Vinyl sheet and tile are particularly good flooring choices for kitchens because they are able to withstand the common rigors of the space. Durability will vary based on the quality of the material purchased, however, vinyl will generally be water-resistant, stain-resistant, and easy to maintain. This functionality can be combined with advanced print and textural techniques, which allow you to achieve the look of a variety of flooring options.
Vinyl is a water-resistant material that is impervious to penetration from moisture. With vinyl tiles, the seams between pieces will be weak points that will have to be sealed in order to prevent water from seeping down through them. This seal will wear down over time and will need to be reapplied periodically. With a vinyl sheet, you are able to create a single consistent covering over the entire surface of the floor, with the edge seams heat welded to the base of the walls.
Maintenance is key in a kitchen where spills and splashes of various foodstuffs, are going to occur on a regular basis. Vinyl tends to be relatively stain proof and easy to care for, but some regular cleaning is required.
Mopping can be done with warm water or, in some cases, water mixed with a mild detergent specially formulated for your vinyl type and surface treatment. Rinse the floor thoroughly to remove any soap residue that may linger.
Prolonged standing on hard surface floors can be fatiguing and painful to legs and feet. With vinyl, you have the option of placing a sheet of padding beneath the surface covering in order to soften the impact of footfalls. The thickness of the padding will determine how soft the floor is, but thicker material will be more expensive.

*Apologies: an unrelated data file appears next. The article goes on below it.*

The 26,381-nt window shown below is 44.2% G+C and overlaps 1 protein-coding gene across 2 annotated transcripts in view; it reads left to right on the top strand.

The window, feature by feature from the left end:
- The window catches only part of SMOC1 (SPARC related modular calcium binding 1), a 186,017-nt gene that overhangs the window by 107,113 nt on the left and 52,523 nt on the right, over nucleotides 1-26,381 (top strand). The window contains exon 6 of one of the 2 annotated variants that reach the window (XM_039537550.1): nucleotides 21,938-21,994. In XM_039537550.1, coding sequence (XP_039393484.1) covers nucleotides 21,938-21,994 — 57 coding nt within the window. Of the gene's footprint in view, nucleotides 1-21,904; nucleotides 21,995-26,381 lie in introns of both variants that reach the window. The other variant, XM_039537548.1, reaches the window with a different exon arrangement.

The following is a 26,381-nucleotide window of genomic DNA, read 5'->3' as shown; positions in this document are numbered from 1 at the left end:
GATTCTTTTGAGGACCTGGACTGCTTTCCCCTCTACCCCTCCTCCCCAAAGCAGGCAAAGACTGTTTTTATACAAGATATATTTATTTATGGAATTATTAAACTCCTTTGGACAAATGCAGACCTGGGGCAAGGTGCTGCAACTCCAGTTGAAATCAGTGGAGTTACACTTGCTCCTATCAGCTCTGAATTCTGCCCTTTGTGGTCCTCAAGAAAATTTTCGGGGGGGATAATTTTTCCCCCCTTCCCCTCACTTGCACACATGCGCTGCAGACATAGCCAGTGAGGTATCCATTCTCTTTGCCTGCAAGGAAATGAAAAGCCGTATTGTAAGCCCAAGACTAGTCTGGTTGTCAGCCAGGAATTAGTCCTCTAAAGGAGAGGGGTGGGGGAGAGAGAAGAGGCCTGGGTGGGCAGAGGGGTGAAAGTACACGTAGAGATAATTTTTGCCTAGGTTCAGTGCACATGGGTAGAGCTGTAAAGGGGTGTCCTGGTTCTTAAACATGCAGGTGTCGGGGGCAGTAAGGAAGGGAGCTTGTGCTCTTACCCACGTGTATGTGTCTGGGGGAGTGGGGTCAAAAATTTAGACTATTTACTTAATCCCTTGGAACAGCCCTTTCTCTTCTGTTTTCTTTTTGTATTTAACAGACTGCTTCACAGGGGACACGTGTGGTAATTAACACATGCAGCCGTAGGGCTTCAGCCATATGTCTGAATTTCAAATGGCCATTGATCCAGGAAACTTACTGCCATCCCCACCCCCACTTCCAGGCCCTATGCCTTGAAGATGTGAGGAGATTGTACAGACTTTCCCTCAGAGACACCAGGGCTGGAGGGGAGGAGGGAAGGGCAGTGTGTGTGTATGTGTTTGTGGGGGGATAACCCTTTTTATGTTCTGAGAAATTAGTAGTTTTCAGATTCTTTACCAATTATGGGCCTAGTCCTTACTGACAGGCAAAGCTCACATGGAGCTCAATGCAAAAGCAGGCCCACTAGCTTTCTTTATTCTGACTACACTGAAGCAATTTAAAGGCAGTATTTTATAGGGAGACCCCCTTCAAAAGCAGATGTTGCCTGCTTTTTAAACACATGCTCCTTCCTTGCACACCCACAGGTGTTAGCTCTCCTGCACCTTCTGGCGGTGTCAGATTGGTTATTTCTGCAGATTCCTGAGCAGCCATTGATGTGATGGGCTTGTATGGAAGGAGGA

Cooking is kind of a juggling act and whenever you drop something, your floor will be there to catch it. With vinyl the surface that a dropped dish or glass hits will be relatively soft, making it less likely that accidents will turn into dangerously shattering housewares.
This is where vinyl really shines. Modern manufacturing processes have led to the creation of vinyl flooring which can simulate nearly any other material, whether its tile, natural stone, or hardwood. It is even possible to get textured elements in the surface structure of the sheet or tiles in order to simulate the natural feel of the material. You can also use real grout in between tile pieces to create the appearance of a real installation.
The caveat to this is that no matter how good vinyl looks, the feel will always be slightly artificial. You can mimic texture and patterns, but the way that your foot feels pressing into the floor will give away subtle hints as to the true nature of the material.